Aśvin (अश्विन्) is the first month of the “autumn season” (śarada) in the traditional Indian calendar, according to the second chapter (dharaṇyādi-varga) of the 13th-century Raj Nighantu or Rājanighaṇṭu (an Ayurvedic encyclopedia). The physician (bhiṣaj) should pay attention to the seasonal (ṛtu) factor in the use of medicinal drugs. Accordingly, “the bulbous roots in winter season (viz., Aśvin), other roots in cold season and flowers during spring season are supposed to contain better properties. The new leaves or shoots in summer and the drugs, which grow in mud, like Lotus etc., should be used in autumn season”.Source: Wisdom Library: Raj Nighantu
Āyurveda (आयुर्वेद, ayurveda) is a branch of Indian science dealing with medicine, herbalism, taxology, anatomy, surgery, alchemy and related topics. Traditional practice of Āyurveda in ancient India dates back to at least the first millenium BC. Literature is commonly written in Sanskrit using various poetic metres.
India history and geogprahy
Aśvin.—(IE 7-1-2), ‘two’; sometimes Āśvina is also used in this sense. Note: aśvin is defined in the “Indian epigraphical glossary” as it can be found on ancient inscriptions commonly written in Sanskrit, Prakrit or Dravidian languages.Source: Cologne Digital Sanskrit Dictionaries: Indian Epigraphical Glossary
The history of India traces the identification of countries, villages, towns and other regions of India, as well as royal dynasties, rulers, tribes, local festivities and traditions and regional languages. Ancient India enjoyed religious freedom and encourages the path of Dharma, a concept common to Buddhism, Hinduism, and Jainism.
Languages of India and abroad
Aśvin (अश्विन्).—a. अश्व-अस्त्यर्थे इनि (aśva-astyarthe ini)] Possessed of horses, consisting of horses; Rv.4.2.5 m. A cavalier, a horse-tamer.
1) The two physicians of the gods who are represented as the twin sons of the Sun by a nymph in the form of a mare; cf. त्वाष्ट्री तु सवितुर्भार्या वडवारूपधारिणी । असूयत महाभागा सान्तरीक्षेऽश्विनाबुभौ (tvāṣṭrī tu saviturbhāryā vaḍavārūpadhāriṇī | asūyata mahābhāgā sāntarīkṣe'śvinābubhau) || [According to Vedic conception they are the harbingers of Uṣas or the dawn; they are young, beautiful, bright, swift &c.; and, according to Yāska, they represent the transition from darkness of light, when the intermingling of both produces that inseparable duality expressed by the twin nature of these deities; according to different interpretations quoted in the Nirukta they were 'heaven and earth', 'day and night', 'two kings, performers of holy acts' which may be traced to their dual and luminous nature. Mythically they were the parents of Nakula and Sahadeva and the physicians of the gods and are called Gadāgadau, Svarvaidyau, Dasrau, Nāsatyau, Vādaveyau, Abdhijau &c. They were celebrated for their active benevolence and curative power which they showed in restoring the sage Chyavana, when grown old and decrepit. to youth, and prolonged his life.]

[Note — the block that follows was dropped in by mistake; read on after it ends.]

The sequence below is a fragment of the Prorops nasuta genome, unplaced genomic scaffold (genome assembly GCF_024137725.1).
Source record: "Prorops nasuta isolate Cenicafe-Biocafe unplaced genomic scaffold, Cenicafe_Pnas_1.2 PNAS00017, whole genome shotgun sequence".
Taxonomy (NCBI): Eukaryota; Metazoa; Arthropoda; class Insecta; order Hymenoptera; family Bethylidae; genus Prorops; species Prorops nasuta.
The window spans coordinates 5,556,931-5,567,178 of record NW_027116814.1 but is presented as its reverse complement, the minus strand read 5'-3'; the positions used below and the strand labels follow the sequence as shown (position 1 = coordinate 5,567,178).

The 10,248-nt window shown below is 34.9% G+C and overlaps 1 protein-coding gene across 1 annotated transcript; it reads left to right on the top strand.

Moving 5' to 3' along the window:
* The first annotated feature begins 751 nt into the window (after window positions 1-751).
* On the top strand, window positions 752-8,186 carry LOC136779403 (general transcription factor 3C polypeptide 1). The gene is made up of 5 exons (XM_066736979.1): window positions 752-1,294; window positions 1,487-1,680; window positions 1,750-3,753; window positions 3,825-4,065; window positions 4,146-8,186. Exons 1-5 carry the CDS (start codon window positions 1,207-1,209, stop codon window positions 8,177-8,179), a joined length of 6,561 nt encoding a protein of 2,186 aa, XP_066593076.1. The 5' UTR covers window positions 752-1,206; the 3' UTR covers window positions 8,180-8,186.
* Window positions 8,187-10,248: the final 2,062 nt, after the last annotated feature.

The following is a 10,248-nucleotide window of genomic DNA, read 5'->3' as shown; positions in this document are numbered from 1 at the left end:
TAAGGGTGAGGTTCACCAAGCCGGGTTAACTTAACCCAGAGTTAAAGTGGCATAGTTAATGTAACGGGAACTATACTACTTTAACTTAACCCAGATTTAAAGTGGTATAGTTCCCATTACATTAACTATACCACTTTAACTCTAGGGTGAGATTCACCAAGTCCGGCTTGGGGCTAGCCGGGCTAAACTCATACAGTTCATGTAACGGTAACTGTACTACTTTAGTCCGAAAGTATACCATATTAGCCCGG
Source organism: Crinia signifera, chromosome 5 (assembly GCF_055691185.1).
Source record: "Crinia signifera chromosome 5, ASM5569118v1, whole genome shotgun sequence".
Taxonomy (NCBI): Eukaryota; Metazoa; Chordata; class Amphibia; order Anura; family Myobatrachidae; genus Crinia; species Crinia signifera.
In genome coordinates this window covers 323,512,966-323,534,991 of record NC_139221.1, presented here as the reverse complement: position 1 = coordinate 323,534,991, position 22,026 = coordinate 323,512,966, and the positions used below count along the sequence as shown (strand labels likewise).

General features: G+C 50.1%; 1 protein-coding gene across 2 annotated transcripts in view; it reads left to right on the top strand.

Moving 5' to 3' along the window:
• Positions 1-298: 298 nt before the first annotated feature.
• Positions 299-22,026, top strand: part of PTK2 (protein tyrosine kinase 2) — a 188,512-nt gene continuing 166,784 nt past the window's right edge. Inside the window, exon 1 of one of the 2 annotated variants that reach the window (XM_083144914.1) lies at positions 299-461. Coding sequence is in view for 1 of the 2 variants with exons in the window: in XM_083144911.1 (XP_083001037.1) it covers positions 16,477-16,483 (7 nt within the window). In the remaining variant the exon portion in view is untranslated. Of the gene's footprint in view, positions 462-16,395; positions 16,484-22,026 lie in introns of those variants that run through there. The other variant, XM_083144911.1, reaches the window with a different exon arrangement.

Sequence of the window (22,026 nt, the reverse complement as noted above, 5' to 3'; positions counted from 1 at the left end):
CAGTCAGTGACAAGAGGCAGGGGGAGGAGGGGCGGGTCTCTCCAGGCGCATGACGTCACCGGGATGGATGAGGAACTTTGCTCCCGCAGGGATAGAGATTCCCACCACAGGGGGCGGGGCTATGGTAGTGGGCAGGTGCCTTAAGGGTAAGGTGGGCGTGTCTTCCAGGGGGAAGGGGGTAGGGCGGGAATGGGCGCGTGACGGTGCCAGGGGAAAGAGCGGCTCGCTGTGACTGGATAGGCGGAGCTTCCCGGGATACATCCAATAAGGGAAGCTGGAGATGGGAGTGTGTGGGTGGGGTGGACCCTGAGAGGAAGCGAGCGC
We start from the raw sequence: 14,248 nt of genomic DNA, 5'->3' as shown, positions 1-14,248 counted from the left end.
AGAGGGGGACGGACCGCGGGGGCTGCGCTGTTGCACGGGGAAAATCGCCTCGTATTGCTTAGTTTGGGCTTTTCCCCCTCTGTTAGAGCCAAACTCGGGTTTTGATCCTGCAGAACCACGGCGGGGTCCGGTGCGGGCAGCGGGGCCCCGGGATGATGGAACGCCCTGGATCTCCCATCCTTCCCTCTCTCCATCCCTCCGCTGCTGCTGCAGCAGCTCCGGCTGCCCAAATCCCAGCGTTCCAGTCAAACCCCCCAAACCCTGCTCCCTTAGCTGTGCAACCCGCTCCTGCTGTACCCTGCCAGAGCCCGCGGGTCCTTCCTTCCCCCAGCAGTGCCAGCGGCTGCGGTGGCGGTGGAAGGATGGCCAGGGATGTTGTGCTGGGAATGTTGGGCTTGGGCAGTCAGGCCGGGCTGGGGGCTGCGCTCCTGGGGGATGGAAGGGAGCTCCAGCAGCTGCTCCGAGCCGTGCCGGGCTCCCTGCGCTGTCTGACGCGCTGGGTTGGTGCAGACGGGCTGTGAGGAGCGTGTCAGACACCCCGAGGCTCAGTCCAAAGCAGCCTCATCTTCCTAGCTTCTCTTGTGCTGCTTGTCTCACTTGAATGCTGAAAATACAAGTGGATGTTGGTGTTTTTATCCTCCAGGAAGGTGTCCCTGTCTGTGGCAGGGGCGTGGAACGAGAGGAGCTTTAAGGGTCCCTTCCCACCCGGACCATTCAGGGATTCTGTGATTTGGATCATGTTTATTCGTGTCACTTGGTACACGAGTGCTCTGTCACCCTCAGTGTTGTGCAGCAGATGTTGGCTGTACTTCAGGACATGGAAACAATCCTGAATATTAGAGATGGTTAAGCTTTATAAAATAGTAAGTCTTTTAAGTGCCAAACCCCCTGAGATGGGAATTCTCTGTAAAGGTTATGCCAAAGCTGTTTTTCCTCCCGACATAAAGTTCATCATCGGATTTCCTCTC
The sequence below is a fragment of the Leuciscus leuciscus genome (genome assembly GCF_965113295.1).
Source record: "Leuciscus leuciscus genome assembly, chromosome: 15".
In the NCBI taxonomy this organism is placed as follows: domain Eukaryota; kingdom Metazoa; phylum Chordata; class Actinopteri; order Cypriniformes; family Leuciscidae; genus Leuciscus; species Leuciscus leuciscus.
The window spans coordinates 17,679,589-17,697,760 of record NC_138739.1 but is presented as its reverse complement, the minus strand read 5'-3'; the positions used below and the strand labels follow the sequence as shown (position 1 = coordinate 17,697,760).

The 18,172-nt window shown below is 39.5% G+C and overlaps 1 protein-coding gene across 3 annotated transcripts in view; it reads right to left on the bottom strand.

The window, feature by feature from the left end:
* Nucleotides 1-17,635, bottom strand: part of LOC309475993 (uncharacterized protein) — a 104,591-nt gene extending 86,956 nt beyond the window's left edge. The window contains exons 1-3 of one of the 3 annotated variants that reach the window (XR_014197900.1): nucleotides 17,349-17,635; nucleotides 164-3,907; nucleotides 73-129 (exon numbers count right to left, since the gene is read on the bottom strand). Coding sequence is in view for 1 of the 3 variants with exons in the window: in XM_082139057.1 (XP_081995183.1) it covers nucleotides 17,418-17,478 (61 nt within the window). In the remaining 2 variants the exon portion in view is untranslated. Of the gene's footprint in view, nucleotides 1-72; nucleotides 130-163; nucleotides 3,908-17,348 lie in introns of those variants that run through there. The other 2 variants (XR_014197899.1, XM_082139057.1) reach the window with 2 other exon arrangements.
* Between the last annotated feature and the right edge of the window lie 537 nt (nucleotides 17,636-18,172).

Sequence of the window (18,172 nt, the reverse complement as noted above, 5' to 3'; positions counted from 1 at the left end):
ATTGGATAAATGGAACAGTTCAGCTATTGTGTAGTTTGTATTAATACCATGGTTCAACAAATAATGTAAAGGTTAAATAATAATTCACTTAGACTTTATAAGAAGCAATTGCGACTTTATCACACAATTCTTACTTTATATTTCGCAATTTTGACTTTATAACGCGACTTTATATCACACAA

2) Two horses.
3) (In astr.) The twins of the zodiac.Source: DDSA: The practical Sanskrit-English dictionary
Aśvin (अश्विन्).—m. du. (-nau) The twin sons of Aswini by Surya, and physicians of Swarga. E. aśvinī and aṇ affix, the fem. termination is dropped.Source: Cologne Digital Sanskrit Dictionaries: Shabda-Sagara Sanskrit-English Dictionary
Sanskrit, also spelled संस्कृतम् (saṃskṛtam), is an ancient language of India commonly seen as the grandmother of the Indo-European language family. Closely allied with Prakrit and Pali, Sanskrit is more exhaustive in both grammar and terms and has the most extensive collection of literature in the world, greatly surpassing its sister-languages Greek and Latin.
Search found 8 related definition(s) that might help you understand this better. Below you will find the 15 most relevant articles:
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Ṛtu (ऋतु).—m. (-tuḥ) 1. A season, (the Hindu year is divided into six seasons, each consisting ...
Sāradā.—name of the alphabet which developed out of late Brāhmī and was prevalent in the Kashmi...
Aśvīna (अश्वीन).—mfn. (-naḥ-nā-naṃ) Distant a day’s journey for a horse, more usually āśvīna.--...
Vijayadaśamī (विजयदशमी).—A festival of Indians. As this festival is celebrated for nine nights ...
Śarad (शरद्).—f. [śṝ-adi Uṇ.1.129]1) The autumn, autumnal season (comprising the two months āśv...
Abhyāyaṃsenya (अभ्यायंसेन्य).—a. Ved. One who allows himself to be drawn near (said of aśvin Rv...
Aśvimat (अश्विमत्).—a. Containing the word Aśvin (such as a Mantra). P.IV.4.126.
Search found 6 books and stories containing Ashvin or Aśvin. You can also click to the full overview containing English textual excerpts. Below are direct links for the most relevant articles:
The Garuda Purana (by Manmatha Nath Dutt)
Chapter CXXXV - The Viranavami Vratas etc < [Brihaspati (Nitisara) Samhita]
Chapter LVIII - Positions and dimensions of the sun and other planets < [Agastya Samhita]
Chapter CXXXVII - The Damanaka Tryodasi Vratas < [Brihaspati (Nitisara) Samhita]
The Brahma Purana (by G. P. Bhatt)
The Devi Bhagavata Purana (by Swami Vijñanananda)
Chapter 33 - On the Devī’s Viraṭ Rūpa < [Book 7]
Kathasaritsagara (the Ocean of Story) (by Somadeva)
The Brahmanda Purana (by G.V. Tagare)
Chapter 59 - The Birth of Vaivasvata < [Section 3 - Upodghāta-pāda]
Chapter 3 - The race of Dharma: three attributes of the self-born God < [Section 3 - Upodghāta-pāda]
A Dictionary Of Chinese Buddhist Terms (by William Edward Soothill)